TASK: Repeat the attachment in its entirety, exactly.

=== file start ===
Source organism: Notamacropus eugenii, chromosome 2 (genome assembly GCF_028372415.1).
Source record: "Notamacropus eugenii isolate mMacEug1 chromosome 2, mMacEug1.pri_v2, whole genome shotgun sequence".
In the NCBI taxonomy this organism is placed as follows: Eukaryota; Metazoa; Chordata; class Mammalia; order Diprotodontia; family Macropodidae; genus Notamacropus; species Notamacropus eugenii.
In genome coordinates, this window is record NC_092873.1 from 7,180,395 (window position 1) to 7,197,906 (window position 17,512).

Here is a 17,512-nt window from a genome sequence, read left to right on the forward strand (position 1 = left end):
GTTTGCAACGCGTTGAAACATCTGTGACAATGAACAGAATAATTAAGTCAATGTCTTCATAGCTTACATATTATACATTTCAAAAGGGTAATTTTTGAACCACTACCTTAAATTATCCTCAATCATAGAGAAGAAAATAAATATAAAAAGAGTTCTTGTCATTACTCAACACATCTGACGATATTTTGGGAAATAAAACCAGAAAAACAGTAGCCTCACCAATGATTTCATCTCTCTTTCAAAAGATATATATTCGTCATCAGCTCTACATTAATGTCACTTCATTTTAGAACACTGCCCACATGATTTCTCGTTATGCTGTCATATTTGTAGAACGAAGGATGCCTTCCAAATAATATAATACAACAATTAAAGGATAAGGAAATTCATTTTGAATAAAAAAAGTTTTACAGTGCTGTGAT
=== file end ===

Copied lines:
Source organism: Notamacropus eugenii, chromosome 2 (genome assembly GCF_028372415.1).
Source record: "Notamacropus eugenii isolate mMacEug1 chromosome 2, mMacEug1.pri_v2, whole genome shotgun sequence".
In the NCBI taxonomy this organism is placed as follows: Eukaryota; Metazoa; Chordata; class Mammalia; order Diprotodontia; family Macropodidae; genus Notamacropus; species Notamacropus eugenii.
In genome coordinates, this window is record NC_092873.1 from 7,180,395 (window position 1) to 7,197,906 (window position 17,512).

Here is a 17,512-nt window from a genome sequence, read left to right on the forward strand (position 1 = left end):
GTTTGCAACGCGTTGAAACATCTGTGACAATGAACAGAATAATTAAGTCAATGTCTTCATAGCTTACATATTATACATTTCAAAAGGGTAATTTTTGAACCACTACCTTAAATTATCCTCAATCATAGAGAAGAAAATAAATATAAAAAGAGTTCTTGTCATTACTCAACACATCTGACGATATTTTGGGAAATAAAACCAGAAAAACAGTAGCCTCACCAATGATTTCATCTCTCTTTCAAAAGATATATATTCGTCATCAGCTCTACATTAATGTCACTTCATTTTAGAACACTGCCCACATGATTTCTCGTTATGCTGTCATATTTGTAGAACGAAGGATGCCTTCCAAATAATATAATACAACAATTAAAGGATAAGGAAATTCATTTTGAATAAAAAAAGTTTTACAGTGCTGTGAT